If you are keen to start gardening, you may have been put off going ahead by some of the myths that are circling around in the community. With so much conflicting information, it’s difficult to know what’s true or false, especially if you’re a newbie. But in this article, as qualified gardeners, who have a deep understanding of what’s really going on in your beautiful orchard, I aim to dispel some of these untruths. Here are 13 gardening myths you can safely ignore.

Myth Number 1:You need to stake and wire newly planted trees.

Please don’t do this to your trees! Not only is it cruel, but if you want them to grow, and develop the way nature intended, don’t put restrictions on them. Allowing trees to sway in the wind builds resilience, their roots will become stronger as it’s forced to fight against the movement. Staking the tree will lead it to become dependent on the support, and stunt the development of its roots system.

Myth Number 2: Use twice the amount of pesticides and fertilizers.

False! You need to measure the amount used properly and don’t overdo it because fertilizers raise the salt levels in soil, and if it’s too high, it will burn plant roots and prevent them from growing. Pesticides can be equally as damaging when overused by burning the leaves.

Myth Number 3: Don’t plant blackberry and raspberry plants next to each other.

This myth came about because of the confusion between black raspberry and blackberry plants. It is black raspberry plants that can cause plants within a close proximity to catch the raspberry mosaic virus. So you can safely plant blackberry and raspberry plants next to each other.

Myth Number 4: You should sprinkle sugar into the soil around your tomatoes to make them sweeter.

Unfortunately, growing sweet tomatoes takes a bit more effort than that. You will need to plant a smaller cultivar; if you want to improve the taste, you’ve got to ensure your tomatoes get enough sunlight and be consistent with watering them.

Myth Number 5: Watering plant foliage on a hot day will burn them.

A study conducted by Eovotos University in Budapest proved this to be wrong. It is impossible for water droplets to focus enough energy to damage the leaves. What gardeners have experienced is that when cold water is sprinkled over hot leaves, it can injure the plants. To prevent any damage, water the soil and not the plant.

Myth Number 6: Pennies in a bag will get rid of flies.         

The belief is that if you add water and pennies to a clear plastic bag it will scare flies away. The reality is that flies are not afraid of pennies or water, and this strategy will do nothing to keep them away from your plants or crops.

Myth Number 7: Your plants will grow better if you speak to them.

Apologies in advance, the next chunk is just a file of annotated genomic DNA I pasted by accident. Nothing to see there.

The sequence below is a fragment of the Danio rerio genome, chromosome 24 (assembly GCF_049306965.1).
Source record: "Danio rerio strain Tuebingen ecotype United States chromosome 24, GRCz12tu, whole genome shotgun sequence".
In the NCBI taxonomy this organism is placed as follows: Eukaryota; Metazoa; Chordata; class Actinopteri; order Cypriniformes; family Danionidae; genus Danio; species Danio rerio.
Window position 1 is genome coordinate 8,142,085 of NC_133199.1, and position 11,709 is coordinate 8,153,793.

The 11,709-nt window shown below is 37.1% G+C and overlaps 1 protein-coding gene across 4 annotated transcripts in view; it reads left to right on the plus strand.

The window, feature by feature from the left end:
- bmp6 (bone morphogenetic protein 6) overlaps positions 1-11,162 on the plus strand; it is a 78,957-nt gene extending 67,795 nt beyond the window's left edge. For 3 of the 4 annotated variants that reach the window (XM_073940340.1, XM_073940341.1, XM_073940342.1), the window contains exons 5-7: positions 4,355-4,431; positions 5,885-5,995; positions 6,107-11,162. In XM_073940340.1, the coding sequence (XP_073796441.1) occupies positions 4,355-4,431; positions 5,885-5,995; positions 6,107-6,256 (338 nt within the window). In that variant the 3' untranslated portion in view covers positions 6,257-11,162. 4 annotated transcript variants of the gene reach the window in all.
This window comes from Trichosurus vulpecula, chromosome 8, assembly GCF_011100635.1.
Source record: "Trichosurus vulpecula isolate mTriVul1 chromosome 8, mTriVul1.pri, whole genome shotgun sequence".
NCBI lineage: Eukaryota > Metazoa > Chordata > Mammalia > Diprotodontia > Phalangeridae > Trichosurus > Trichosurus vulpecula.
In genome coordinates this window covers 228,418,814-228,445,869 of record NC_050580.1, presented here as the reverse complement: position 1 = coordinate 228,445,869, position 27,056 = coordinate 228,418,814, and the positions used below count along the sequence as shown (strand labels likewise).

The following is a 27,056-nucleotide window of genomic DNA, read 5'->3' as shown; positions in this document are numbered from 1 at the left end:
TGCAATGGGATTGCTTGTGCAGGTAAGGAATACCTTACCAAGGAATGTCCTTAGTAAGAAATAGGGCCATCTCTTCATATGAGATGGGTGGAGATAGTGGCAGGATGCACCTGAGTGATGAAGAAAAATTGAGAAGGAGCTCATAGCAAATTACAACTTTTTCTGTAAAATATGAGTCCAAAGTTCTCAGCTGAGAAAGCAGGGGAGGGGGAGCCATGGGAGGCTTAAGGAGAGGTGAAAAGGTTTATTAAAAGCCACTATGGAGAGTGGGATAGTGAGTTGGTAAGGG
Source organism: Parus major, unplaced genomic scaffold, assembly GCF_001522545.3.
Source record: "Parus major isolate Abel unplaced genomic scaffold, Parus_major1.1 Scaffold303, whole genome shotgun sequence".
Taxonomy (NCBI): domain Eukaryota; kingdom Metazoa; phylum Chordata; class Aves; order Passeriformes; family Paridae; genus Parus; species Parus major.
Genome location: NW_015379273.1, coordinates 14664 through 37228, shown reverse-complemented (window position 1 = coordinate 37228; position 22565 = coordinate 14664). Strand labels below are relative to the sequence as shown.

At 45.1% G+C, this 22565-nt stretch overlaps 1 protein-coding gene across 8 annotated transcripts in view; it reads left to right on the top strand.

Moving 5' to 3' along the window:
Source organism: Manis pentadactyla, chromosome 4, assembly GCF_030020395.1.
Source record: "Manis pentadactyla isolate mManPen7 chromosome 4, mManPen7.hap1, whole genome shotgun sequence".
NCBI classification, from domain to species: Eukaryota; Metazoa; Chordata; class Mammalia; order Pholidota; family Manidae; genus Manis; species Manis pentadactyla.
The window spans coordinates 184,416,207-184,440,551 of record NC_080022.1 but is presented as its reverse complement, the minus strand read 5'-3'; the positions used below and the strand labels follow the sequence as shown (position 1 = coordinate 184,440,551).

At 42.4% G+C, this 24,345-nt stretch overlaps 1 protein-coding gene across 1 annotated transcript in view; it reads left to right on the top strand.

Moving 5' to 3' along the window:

Talking to your plants will probably do more good for you than it will for them. Some experts claim that the carbon dioxide we breathe out when speaking will help plants grow better. The reality is that we would need to breathe out hours worth of carbon dioxide for it to have any effect on your plants.

Myth Number 8: Put gravel in your containers.

The idea is that containers need a layer of crocks, stones, or gravel at the bottom for drainage. According to the myth, the soil blocks the drainage hole, but the gavel will provide room for the water to escape. Yes, plant pots and containers need drainage, but gavel isn’t the answer. Just use potting soil, it will ensure that everything flows freely.

Myth Number 9: Seal wounds from tree pruning.

The practice of sealing pruned trees with substances such as paint or tar has caused much damage to our wonderful trees. The belief is that it prevents disease and decay and keeps insects out. But Dr. Alex Shingo found this to be false because trees don’t go through the same healing process as animals. Trees don’t require a dressing because they compartmentalize wound infections. Instead, leave the tree alone and let it heal naturally.

Myth Number 10: Natural pesticides are less toxic.

Pesticides are designed to kill, and whether they come from a natural or a synthetic source is irrelevant, they are still going to cause some damage. Even using home remedies such as vinegar can have adverse effects. When you apply pesticides to your plants believing you are protecting them from pests, you are actually harming them. Instead, remove the diseased parts, and pick pests off with your hands.

Myth Number 11: Get rid of moss.

We can all agree that moss is far from aesthetically pleasing, but it’s not as harmful as you think. Old folklore states that moss will kill your lawn and your trees. This is not the case; yes, moss is an indication that your lawn needs some maintenance, but that’s a good thing.

Myth Number 12: Ivy will strangle your trees.

Ivy has been accused of many things, and strangulation is just one of those false accusations. You can safely allow ivy to grow around your tree trunk without it causing any harm.

Myth Number 13: Add sand to your clay soil.

Clay soil does have its benefits, but there are also many issues with its use such as it’s sticky, it doesn’t drain properly, and it makes digging difficult because it’s so heavy. Adding sand to it won’t help because you would need way too much sand to have any effect on the amount of clay in the soil. In other words, you can’t dilute it! The only way around the issues with clay soil is to use plants that thrive in it.

Final Thought

Before adopting the myths about gardening, do your research because there are a lot more asides from the ones that have been covered here. It’s understandable that you want your garden to thrive, but be cautious and make sure you’ve gathered all the facts before doing something like adding sugar to your soil to make your tomatoes sweeter!

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